By Bill Hirschman
To know whether you will want to see The Silence of the Clams, the silly spoof at Empire Stage, all you need to know is the title refers not to seafood, but to oral sex on anatomy specific to women.
If the guys who wrote the movie Airplane and the guys who write South Park put an LGBT spin on the Hannibal Lecter flick, this would be the result.
Jamie Morris’ script takes iconic moments and lines from the Jonathan Demme movie and douses them in cobalt blue sledgehammer-subtle humor. FBI boss Jack Crawford warns agent-in-training Clarice Startling (yes, Startling) about her upcoming interview with serial killer Hannibal Lickter: “Believe me, you don’t want Lickter inside you!” Then he repeats the line as if you didn’t get the double entendre, knowing damn well that you did the first time. He just likes saying it and figures you’ll like hearing it again.
Obviously, it has none of the admirable aspirations of Kutumba Theatre Project’s Baby GirL or Island City Stage’s Twentieth Century Way. Think more like Animal House.
Morris has written a catalog of gay riffs on pop culture staples including two produced last season at Empire Stage, Mommie Queerest and The Facts Of Life: The Lost Episode. Like them, Clams features an all-male cast of three actors playing a dozen roles of varying sexes and sexualities.
The plot actually mirrors the film pretty closely. It follows fledgling trainee Startling (Brooks Braselman in a black bobbed wig and severe blue business suit) as she tries to get Lickter (an elegantly creepy Morris with piercing blue eyes) to help the FBI catch the serial-killer-du-jour Beaver Bob (Morris again) who has kidnapped a new victim (Braselman again) with the help and interference of various characters played by Charles Logan.
All have played in Morris’ shows before and are directed by another Morris vet, Christopher Kenney.
Reveling in its low, low, low budget, the production has almost no scenery and the simplest of costumes. But Morris and Kenny have created slide projections to set the locales. The play opens with a video echoing the film’s credit sequence of Clarice working out on the FBI training trail — except this time her labored jogging, clumsy calisthenics and faux pulls ups are interspersed with a field day sack race and a pie eating contest.
Morris and company have intermittently toured this show but Morris personalized this production for this community. Wilton Manors is referenced frequently, some local gay residents’ names are inserted and among the slides is a shot of a well-known Broward County gay club.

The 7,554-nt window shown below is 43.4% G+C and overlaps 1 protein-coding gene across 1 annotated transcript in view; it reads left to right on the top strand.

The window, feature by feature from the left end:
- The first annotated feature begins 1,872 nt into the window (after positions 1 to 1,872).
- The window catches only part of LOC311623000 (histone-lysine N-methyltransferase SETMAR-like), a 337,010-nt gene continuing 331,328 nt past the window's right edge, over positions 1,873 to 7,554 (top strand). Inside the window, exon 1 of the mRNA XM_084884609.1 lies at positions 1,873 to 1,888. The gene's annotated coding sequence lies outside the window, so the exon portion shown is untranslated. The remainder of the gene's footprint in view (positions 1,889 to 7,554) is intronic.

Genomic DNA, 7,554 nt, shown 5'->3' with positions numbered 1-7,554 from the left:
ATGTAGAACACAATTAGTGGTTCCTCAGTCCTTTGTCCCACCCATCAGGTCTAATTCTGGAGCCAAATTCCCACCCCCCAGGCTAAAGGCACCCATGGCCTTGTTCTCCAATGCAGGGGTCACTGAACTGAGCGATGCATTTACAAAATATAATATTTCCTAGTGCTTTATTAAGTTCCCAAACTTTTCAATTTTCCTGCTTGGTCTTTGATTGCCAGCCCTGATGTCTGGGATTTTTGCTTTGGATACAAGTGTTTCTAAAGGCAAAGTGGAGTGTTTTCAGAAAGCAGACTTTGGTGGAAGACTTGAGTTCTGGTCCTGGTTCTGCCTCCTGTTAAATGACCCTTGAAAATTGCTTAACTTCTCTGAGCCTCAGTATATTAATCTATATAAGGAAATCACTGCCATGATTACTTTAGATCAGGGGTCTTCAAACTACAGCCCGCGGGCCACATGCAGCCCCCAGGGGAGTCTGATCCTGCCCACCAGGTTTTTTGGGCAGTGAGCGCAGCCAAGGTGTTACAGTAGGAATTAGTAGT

Perhaps it wouldn’t be a gay comedy if someone didn’t take off their clothes for some gratuitous titillation. Indeed, there are two flashes of full frontal nudity here, but it’s justifiably in service of a very funny riff on a key scene from the movie.
The script is slathered in current references from Duck Dynasty to Here Come Honey Boo Boo to the debate whether to bomb Syria. When the psychiatrist wants to torture Lickter, he plays videos of Miley Cyrus’ Hannah Montana television show.
Truth is that about the 28th or 29th time the script resorted to an oral sex joke, the show began to drag a bit, no pun intended. But the three actors threw themselves into it with such gleeful abandon that their enthusiasm was infectious enough to carry the audience through the evening.
It might seem pointless to assess the acting and directing, but in fact these folks have such a comfortable familiarity with the script and each other that there is a surprising sense of skill and smoothness to the production.
Braselman especially dives deep into this nonsense with the total uninhibitedness of a clown gleefully mugging to the audience. He has nailed that weird West Virginia accent that Jodie Foster affected for the film, down to the twang and the cadence.
Clams makes no claim to be anything but what it is, but if you’re in the mood for mindless silliness, this will divert you for much of its 70-minute run.
The Silence of the Clams plays through Sept. 22, Empire Stage, 1140 N. Flagler Drive, Fort Lauderdale (north of Sunrise just east of the railroad tracks) 8 p.m. Thursday-Saturday, 5 p.m. Sunday. Running time: 70 minutes, no intermission. Tickets $30. Call (954) 678-1496 or visit www.empirestage.com.